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G-20 Summits Still Pointless and Irrelevant

Last week’s re-elect Nicolas Sarkozy rally, also known as the G-20 economic summit in Cannes, sputtered to a predictably lame conclusion.  Many photos of world “leaders” arm in arm were snapped; nothing of substance was decided or done.  As usual there was plenty of speculation in advance that something earth shaking would transpire; the press is not nearly as cynical about these events as it should be and no less august a news source than the Washington Post briefly lapsed into optimism about the prospects for an agreement to address the monumental problems for the global economy posed by the crisis in the eurozone.

Once again, though, Lucy snatched the football away before Charlie Brown could get in a kick.

Instead, as Wolfgang Münchau describes in the FT, what breathless globaloney journalists and government flacks describe as the world’s most powerful supranational body proved once again that it is ill-equipped to produce much more than hot air. If world leaders actually cared a fig about carbon emissions, these summits would die a quick and merciful death.

Reminder to all students and other persons trying to follow the news in a serious way: G-20 summits are NOT NEWS.  They are taxpayer funded campaign ad photo ops for incumbents combined with ego boosts for insecure powers.  The G-20 is as large and unwieldy as it is so that none of the lesser members of the G-8 (its predecessor as supreme pointless gabfest) would have to step down from the high table.  (The idea was the brainchild of a Canadian, presumably fearful that if something wasn’t done existing marginal G-8 members would be thrown under the bus and countries like Canada would have to move over for China and India.)  Real decisions are not made at this forum, but the press likes going to places like Cannes and for reasons unfathomable to Via Meadia, management is still willing to pay.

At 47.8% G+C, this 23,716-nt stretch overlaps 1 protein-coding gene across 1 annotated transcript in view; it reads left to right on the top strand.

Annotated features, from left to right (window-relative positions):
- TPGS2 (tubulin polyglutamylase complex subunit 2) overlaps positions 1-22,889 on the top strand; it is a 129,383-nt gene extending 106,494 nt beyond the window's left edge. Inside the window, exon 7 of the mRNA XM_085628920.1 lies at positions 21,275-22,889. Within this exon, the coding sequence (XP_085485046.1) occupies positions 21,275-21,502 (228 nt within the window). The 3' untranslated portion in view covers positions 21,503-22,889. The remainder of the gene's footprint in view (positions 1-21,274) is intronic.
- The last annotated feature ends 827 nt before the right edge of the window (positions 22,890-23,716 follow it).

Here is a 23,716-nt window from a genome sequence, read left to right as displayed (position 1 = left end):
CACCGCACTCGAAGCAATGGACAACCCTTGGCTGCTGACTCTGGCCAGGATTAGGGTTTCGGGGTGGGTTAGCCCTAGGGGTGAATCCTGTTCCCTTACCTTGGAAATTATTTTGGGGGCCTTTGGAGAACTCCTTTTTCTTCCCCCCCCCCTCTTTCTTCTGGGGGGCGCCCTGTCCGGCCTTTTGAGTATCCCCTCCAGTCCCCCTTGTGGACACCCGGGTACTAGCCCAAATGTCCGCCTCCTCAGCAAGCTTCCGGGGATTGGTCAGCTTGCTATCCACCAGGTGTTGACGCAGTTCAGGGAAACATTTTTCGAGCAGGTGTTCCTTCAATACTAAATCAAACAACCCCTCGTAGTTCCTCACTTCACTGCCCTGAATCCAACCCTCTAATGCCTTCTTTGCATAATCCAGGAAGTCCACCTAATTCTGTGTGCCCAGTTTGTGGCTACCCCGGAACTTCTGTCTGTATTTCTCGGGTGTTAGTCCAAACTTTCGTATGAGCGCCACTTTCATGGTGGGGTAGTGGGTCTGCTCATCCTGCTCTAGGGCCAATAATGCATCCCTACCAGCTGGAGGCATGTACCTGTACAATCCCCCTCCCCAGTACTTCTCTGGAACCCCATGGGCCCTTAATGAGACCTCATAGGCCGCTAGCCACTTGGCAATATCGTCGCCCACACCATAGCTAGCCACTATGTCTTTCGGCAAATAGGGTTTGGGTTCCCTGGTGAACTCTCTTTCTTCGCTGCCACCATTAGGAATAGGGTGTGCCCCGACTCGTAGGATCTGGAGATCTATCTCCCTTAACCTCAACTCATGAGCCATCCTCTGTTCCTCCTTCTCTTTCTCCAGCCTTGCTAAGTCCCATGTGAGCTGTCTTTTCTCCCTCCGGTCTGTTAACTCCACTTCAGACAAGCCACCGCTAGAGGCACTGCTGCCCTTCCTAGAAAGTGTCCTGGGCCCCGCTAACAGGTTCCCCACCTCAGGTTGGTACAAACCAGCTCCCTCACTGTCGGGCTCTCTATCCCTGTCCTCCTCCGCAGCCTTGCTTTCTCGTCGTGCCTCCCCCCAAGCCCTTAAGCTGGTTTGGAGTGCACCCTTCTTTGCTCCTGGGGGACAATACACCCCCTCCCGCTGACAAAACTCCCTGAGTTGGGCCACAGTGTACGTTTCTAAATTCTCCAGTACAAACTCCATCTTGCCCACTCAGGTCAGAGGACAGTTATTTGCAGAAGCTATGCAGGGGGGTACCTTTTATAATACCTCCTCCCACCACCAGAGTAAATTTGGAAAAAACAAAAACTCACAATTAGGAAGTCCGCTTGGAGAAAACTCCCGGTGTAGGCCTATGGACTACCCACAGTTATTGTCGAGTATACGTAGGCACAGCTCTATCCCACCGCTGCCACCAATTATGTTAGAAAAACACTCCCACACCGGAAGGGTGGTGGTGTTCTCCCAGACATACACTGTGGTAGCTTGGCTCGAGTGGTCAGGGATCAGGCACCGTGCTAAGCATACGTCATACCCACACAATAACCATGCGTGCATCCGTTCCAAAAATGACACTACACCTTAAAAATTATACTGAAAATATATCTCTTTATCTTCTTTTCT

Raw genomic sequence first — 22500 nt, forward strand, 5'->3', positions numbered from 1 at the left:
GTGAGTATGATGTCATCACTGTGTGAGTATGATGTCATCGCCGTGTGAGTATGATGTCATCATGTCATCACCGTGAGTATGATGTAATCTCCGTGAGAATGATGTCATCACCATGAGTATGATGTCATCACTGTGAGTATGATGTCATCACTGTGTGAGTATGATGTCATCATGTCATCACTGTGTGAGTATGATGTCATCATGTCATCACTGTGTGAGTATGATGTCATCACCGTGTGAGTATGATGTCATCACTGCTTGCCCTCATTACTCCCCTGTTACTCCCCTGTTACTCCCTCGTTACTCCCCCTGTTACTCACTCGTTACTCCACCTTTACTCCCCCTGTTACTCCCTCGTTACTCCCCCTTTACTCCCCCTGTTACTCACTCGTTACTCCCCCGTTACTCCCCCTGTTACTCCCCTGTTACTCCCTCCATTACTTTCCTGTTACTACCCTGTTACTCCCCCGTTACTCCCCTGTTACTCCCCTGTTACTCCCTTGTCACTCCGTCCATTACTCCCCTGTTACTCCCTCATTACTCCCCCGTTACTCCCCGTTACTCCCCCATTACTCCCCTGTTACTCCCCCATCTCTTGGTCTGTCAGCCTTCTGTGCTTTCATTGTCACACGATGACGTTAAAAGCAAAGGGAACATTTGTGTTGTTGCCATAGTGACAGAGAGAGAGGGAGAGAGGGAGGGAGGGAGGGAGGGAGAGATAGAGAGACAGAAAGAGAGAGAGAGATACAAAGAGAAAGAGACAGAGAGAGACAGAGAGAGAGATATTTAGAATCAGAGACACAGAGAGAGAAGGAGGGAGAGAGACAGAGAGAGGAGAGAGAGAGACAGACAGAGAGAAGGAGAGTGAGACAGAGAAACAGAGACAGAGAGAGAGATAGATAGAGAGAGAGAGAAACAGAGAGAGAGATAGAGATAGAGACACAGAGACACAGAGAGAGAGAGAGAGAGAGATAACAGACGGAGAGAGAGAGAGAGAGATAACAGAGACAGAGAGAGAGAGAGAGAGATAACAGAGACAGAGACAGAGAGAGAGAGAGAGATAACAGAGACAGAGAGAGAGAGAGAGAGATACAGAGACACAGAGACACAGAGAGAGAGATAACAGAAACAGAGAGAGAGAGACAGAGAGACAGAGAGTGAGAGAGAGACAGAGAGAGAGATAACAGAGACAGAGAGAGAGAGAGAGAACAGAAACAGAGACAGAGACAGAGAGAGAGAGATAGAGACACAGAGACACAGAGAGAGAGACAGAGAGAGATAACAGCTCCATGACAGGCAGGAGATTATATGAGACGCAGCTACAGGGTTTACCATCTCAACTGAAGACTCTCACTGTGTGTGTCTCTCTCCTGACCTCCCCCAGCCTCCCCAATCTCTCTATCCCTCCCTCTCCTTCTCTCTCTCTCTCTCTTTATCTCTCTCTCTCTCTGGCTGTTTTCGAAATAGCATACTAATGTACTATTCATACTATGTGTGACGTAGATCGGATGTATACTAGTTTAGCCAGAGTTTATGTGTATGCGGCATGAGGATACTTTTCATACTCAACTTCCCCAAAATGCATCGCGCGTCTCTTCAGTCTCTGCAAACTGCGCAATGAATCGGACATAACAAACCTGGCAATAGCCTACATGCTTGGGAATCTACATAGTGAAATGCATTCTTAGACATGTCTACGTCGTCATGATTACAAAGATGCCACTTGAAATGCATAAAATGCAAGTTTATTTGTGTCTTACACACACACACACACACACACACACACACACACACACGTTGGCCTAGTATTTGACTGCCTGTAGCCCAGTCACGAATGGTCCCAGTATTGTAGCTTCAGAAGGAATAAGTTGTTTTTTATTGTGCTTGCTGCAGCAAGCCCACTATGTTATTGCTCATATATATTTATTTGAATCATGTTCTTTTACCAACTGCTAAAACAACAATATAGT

The air seems to be leaking out of this particular hot air balloon, however.  Two summits were originally scheduled for each year; after the Cannes flop they are cutting back to one.  They could probably cut it back to a group email.  The world’s biggest economies do have things to discuss, it is a good thing that the leaders of important countries develop some sense of each other as people, and it is worth stroking the egos of prickly countries who aren’t sure that anybody really believes they are “emerging” yet.  There are better ways of getting all these things done, however, that raising false hopes of grand international agreements.

Following the news intelligently involves knowing what to ignore; otherwise you will be overwhelmed by the press’ fixation on fripperies and fluff.  In general, anytime a story features a G followed by a hyphen and a number, you should move on to something more important, like this vital story about two-headed snakes.

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